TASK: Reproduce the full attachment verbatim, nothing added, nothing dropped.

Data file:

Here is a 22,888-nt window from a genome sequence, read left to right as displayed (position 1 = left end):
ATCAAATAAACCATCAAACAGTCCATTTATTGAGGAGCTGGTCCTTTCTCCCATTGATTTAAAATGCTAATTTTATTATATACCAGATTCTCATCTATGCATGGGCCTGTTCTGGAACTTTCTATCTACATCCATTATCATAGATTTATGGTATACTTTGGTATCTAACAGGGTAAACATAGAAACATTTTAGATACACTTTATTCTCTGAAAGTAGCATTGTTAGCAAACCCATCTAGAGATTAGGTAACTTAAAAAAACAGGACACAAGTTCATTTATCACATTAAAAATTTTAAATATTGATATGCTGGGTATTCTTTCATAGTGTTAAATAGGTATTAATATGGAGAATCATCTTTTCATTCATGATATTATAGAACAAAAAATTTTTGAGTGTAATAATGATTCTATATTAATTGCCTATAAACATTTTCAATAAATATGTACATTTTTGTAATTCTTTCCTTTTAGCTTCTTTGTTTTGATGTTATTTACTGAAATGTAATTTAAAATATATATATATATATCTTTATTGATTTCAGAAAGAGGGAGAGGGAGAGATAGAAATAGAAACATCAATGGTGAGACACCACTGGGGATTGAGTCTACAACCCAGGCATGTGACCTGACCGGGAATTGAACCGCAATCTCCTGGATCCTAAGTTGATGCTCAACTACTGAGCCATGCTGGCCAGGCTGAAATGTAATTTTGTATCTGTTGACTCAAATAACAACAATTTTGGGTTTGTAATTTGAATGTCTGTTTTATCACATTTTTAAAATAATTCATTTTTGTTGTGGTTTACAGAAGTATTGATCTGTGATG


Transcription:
Here is a 22,888-nt window from a genome sequence, read left to right as displayed (position 1 = left end):
ATCAAATAAACCATCAAACAGTCCATTTATTGAGGAGCTGGTCCTTTCTCCCATTGATTTAAAATGCTAATTTTATTATATACCAGATTCTCATCTATGCATGGGCCTGTTCTGGAACTTTCTATCTACATCCATTATCATAGATTTATGGTATACTTTGGTATCTAACAGGGTAAACATAGAAACATTTTAGATACACTTTATTCTCTGAAAGTAGCATTGTTAGCAAACCCATCTAGAGATTAGGTAACTTAAAAAAACAGGACACAAGTTCATTTATCACATTAAAAATTTTAAATATTGATATGCTGGGTATTCTTTCATAGTGTTAAATAGGTATTAATATGGAGAATCATCTTTTCATTCATGATATTATAGAACAAAAAATTTTTGAGTGTAATAATGATTCTATATTAATTGCCTATAAACATTTTCAATAAATATGTACATTTTTGTAATTCTTTCCTTTTAGCTTCTTTGTTTTGATGTTATTTACTGAAATGTAATTTAAAATATATATATATATATCTTTATTGATTTCAGAAAGAGGGAGAGGGAGAGATAGAAATAGAAACATCAATGGTGAGACACCACTGGGGATTGAGTCTACAACCCAGGCATGTGACCTGACCGGGAATTGAACCGCAATCTCCTGGATCCTAAGTTGATGCTCAACTACTGAGCCATGCTGGCCAGGCTGAAATGTAATTTTGTATCTGTTGACTCAAATAACAACAATTTTGGGTTTGTAATTTGAATGTCTGTTTTATCACATTTTTAAAATAATTCATTTTTGTTGTGGTTTACAGAAGTATTGATCTGTGATG